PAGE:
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Closed Communion

Q: In our ELS Catechism four points are listed for a person’s examination before receiving the Lord’s Supper: 1) true repentance of sins; 2) believing in Jesus as one’s Savior; 3) believing that the true body and blood of Christ are offered for the forgiveness of sins; and 4) sincerely desiring to amend one’s sinful life. On this basis, how can we in the ELS and WELS refuse Communion to someone who has examined himself/herself properly according to these points and yet is of a different Lutheran Synod not of our fellowship?
A: There is a connection between point number 4) above and confessing one’s faith, even in terms of one’s synodical membership. If there is a sincere desire to amend one’s sinful life, this includes and certainly implies that one will also wish to confess all the doctrines of Scripture in their truth and purity, for this is what allegiance to Christ means (. . . “teaching them to obey everything I have commanded you,” Matt. 28:20).
When people partake of the Sacrament together at the same altar, doctrinal agreement is being indicated publicly. Besides the most important aspect of the Supper (being strengthened by the forgiveness through the very body and blood of our Lord!), there is also this aspect to “communing” (fellowshipping): It is an expression of confessional fellowship, giving evidence of unity in the faith.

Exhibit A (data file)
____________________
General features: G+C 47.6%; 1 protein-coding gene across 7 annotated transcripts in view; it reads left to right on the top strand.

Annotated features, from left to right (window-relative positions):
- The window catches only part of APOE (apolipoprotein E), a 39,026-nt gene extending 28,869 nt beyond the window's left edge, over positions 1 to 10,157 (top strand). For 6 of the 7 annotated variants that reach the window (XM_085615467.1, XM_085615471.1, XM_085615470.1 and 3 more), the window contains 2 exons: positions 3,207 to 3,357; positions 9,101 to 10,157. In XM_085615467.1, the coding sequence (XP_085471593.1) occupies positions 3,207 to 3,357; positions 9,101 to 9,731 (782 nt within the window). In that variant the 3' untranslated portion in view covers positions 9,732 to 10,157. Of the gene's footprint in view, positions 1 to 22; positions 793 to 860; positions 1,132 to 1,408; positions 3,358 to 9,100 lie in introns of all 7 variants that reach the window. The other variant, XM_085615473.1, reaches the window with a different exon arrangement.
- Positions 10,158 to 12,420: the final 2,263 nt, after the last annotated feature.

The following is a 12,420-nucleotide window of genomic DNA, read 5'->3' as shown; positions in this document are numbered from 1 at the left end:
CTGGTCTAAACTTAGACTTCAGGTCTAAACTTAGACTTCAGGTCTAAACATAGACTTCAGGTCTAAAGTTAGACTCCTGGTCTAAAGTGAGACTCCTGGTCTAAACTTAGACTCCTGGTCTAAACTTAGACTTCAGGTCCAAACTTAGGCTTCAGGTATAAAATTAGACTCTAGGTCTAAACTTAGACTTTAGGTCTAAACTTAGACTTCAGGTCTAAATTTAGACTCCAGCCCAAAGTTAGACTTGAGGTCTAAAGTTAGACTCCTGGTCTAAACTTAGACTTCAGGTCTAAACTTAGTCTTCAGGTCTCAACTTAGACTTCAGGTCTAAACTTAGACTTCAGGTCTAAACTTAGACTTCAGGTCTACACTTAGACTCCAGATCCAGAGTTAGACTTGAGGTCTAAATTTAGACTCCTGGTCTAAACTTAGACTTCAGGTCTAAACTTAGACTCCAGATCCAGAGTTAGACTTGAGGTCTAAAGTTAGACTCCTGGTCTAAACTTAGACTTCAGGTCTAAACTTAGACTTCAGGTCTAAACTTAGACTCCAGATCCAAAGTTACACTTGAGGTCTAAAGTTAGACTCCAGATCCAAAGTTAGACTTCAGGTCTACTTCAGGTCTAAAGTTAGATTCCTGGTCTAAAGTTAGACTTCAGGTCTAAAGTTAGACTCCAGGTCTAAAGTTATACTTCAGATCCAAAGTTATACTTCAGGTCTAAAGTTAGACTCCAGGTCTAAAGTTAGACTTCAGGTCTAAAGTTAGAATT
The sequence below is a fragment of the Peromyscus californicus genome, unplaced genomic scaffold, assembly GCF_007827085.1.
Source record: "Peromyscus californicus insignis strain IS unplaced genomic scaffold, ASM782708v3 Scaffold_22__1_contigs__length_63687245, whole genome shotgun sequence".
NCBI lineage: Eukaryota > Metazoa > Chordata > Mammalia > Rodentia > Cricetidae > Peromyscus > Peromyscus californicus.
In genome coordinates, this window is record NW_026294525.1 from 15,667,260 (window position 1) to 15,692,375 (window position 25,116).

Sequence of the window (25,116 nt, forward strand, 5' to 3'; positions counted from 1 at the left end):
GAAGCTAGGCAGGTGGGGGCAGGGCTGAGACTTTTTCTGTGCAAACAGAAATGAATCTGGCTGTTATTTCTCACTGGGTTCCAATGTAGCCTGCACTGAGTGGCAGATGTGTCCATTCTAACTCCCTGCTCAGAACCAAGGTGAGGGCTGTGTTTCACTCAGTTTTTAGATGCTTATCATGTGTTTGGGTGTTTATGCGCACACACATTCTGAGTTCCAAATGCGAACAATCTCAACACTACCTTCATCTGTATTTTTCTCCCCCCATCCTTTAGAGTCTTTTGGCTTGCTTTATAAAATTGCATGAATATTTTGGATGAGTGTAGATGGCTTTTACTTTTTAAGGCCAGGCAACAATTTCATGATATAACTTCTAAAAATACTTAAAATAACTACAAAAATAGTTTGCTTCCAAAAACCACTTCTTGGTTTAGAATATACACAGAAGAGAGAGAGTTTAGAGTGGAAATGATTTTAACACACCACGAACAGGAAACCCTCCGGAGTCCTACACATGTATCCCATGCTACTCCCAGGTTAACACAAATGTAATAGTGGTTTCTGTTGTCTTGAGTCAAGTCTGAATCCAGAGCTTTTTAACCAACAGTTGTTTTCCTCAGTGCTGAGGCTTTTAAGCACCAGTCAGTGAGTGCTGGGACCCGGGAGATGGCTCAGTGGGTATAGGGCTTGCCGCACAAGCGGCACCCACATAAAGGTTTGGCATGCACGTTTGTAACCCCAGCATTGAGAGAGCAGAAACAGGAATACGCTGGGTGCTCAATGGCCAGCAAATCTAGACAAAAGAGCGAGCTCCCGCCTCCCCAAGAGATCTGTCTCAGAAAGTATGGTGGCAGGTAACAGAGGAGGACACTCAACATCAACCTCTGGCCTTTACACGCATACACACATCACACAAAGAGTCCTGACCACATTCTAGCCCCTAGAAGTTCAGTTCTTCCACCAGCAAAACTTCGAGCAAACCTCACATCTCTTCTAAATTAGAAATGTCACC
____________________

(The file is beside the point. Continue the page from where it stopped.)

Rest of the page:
Many Lutherans have a difficult time seeing how their synodical affiliations affect the doctrine they confess. Our Communion practice in the ELS and WELS reminds all that these “membership connections” should not be taken lightly. In love we have a duty to warn our neighbor about every manner of false teaching, and we know that our Lord has forbidden fellowship with errorists (Rom. 16:17, Matt. 7:15, 20, Gal. 1:8,9, etc.).
Careful pastoral advice and direction especially is needed when dealing with those who may privately profess agreement and yet unsuspectingly hold membership in a Lutheran synod which permits error. But in general, we would have to say that one has not examined himself/herself “properly” if there is a disregard for the way in which synodical affiliations have a bearing on one’s public confession of the Christian faith.

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